The Sacred Dance

It was the blast at a football stadium in Istanbul that turned Shams’ life upside down. Severely wounded in the attack, the 32-year-old well known fashion designer from one of the city’s illustrious families, took to the wheelchair after 40 days in the hospital. It was then that her fiancé, the scion of a leading industrial group, decided to part ways. Shams, who had always taken great pride in being a bold and beautiful young icon of Istanbul’s high society, became a social recluse.

For almost two years, she would never go out of the family bungalow, her bitterness further vitiating the atmosphere of the large joint family, which already had complexities of its own. Then, one day, she realised she did not want to stay with them, and requested her father to send her to Amasya, a beautiful little town in Northern Turkey, where they had their ancestral home.

He sent her to Amasya, thinking that her traumatised heart would find some peace in the sprawling heritage mansion, with its vast orchards and salubrious environs. Shams was alone here, with only her caretaker and the cook.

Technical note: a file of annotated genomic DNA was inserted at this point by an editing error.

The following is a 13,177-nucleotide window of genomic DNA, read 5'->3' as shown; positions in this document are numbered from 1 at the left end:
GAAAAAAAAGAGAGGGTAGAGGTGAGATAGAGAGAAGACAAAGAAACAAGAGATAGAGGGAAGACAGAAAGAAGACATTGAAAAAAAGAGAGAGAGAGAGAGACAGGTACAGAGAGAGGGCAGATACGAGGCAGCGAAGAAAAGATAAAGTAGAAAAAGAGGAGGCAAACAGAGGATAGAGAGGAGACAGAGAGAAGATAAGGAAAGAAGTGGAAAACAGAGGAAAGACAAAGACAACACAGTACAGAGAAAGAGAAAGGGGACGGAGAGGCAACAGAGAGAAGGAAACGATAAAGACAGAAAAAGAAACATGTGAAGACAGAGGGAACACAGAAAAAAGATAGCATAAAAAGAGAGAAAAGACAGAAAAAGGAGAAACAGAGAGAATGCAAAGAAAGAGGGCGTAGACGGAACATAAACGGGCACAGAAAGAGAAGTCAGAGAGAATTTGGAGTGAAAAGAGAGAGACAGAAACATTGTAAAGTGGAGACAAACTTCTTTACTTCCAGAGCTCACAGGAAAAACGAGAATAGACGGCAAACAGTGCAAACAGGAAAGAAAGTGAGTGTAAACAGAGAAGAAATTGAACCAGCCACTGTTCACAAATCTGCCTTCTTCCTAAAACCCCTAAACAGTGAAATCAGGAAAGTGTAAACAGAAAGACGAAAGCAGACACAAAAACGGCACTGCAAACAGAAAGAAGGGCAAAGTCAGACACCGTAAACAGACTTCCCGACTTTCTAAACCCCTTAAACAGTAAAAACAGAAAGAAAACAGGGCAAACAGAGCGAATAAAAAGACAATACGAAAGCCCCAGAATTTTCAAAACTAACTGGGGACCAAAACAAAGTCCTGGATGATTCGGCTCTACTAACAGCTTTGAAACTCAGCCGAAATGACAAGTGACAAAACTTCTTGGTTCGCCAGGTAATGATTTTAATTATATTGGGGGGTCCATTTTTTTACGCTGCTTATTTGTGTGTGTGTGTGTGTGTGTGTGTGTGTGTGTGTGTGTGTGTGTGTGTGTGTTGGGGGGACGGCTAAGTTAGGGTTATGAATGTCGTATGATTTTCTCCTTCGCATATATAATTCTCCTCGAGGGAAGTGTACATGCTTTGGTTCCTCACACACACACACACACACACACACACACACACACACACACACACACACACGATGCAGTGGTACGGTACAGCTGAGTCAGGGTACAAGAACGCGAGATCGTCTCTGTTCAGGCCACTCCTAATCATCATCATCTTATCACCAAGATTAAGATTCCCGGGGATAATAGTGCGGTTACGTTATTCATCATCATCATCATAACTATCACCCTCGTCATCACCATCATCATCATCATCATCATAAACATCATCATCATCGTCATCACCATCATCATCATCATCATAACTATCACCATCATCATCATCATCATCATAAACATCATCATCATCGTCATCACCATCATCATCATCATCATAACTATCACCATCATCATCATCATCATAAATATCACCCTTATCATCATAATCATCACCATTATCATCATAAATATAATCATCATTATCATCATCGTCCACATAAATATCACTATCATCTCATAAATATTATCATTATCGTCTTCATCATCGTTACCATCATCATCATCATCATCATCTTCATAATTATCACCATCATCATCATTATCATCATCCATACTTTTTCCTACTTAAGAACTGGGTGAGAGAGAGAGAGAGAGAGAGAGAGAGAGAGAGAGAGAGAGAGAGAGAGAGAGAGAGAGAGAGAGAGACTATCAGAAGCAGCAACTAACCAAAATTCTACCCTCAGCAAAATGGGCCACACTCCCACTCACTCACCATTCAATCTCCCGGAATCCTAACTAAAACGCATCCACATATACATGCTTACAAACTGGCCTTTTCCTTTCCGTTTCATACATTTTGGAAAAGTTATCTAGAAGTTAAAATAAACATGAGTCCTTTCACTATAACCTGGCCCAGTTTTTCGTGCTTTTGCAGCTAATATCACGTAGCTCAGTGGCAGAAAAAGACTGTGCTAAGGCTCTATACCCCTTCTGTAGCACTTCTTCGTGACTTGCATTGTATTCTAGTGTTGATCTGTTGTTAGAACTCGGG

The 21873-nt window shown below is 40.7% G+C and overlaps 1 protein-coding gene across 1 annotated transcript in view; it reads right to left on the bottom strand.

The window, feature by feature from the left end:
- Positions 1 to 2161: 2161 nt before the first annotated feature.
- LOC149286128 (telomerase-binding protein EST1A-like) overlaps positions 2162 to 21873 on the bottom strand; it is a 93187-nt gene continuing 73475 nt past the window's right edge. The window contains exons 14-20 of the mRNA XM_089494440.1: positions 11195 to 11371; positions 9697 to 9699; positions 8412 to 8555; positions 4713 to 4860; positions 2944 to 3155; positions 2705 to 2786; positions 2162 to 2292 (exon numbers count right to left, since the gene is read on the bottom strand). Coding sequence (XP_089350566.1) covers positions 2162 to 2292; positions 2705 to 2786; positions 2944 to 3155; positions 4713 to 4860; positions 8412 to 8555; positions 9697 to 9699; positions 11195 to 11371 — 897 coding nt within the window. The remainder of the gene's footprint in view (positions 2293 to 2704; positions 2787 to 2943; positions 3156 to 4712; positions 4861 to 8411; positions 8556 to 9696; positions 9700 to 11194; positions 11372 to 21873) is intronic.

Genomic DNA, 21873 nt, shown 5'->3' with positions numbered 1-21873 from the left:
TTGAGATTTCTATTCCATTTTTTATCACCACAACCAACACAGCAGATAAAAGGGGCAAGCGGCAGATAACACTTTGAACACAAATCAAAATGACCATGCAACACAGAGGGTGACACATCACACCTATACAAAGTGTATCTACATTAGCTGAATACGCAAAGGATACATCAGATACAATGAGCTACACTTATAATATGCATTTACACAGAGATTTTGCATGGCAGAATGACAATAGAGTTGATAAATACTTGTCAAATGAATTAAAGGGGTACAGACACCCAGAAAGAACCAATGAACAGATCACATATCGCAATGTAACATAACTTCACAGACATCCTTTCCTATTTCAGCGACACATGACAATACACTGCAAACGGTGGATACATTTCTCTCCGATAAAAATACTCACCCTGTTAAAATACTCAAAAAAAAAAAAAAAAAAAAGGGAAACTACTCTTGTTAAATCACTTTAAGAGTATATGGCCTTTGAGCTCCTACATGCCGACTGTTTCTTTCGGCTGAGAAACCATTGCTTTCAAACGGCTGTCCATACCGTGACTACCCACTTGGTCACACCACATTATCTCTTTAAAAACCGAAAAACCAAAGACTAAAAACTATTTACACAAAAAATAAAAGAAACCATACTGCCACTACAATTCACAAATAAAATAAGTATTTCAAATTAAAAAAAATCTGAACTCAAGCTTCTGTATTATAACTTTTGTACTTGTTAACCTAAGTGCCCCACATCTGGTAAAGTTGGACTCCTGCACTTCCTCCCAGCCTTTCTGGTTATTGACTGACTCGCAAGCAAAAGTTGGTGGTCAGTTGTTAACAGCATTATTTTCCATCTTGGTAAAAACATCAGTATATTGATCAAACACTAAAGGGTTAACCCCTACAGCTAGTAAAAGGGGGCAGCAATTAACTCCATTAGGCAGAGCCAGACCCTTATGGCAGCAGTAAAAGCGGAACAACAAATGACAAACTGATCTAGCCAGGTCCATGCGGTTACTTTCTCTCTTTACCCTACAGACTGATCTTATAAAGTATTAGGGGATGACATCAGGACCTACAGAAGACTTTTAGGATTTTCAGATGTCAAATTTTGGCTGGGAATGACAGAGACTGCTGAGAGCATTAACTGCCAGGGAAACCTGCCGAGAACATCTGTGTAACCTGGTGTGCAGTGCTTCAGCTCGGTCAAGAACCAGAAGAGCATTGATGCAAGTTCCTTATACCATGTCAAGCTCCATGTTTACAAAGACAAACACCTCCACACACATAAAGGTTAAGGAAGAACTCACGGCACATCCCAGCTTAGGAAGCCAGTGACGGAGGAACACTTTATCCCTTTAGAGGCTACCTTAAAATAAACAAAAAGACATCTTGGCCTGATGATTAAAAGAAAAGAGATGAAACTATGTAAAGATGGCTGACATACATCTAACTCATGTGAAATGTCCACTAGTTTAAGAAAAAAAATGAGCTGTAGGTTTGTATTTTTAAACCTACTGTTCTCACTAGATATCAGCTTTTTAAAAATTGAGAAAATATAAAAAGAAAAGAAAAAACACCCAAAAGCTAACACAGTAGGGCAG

Unable to sleep at night, she would aimlessly move from room to room. One night, she had almost dozed off in front of the fireplace in the main hall, when she noticed some movements in the large mirror above it. She could see some swirling strands of light going round and round in circles. Did her sleep induced mind imagine it? Shams wondered.

The next night also she waited. And yes, it was there again. This time she could make out faint forms, who seemed like the whirling dervishes. Shams knew that the black and white floored hall has been witness to many spectacular happenings in the past. One of her forefathers was a revered Sufi mystic. She wondered if the dervishes had danced here during those times.

From that day onwards, her mind was gripped with finding answers to her questions. The days she would spend trying to locate information about her mystic ancestor and the whirling dervishes in the mansion’s old library. And at night she would sit in front of the fireplace, looking at the mirror, hoping to see some remnant of the sacred dance.

It is said that the walls and the environment absorb the energy imprint of whatever happens in its confines. While it might seem like a supernatural happening, but it is actually a natural phenomenon.

Sometimes Shams would cry, her heart filled with a strange ecstasy, watching the sacred dance. Then one night, she could hold herself back no longer, she forced herself out of her wheelchair and wobbled around, joining the forms in the mirror. Her steps could not match that of the dancing dervishes, but her spirit whirled with them. She would often fall, somehow pick herself up, and start again.

This continued for several months. Shams herself did not realise when she had no need for a wheelchair any longer. She could limp around the house with a walker. Her heart now needed no crutch though – it constantly soared in the sky, like a bird of freedom.

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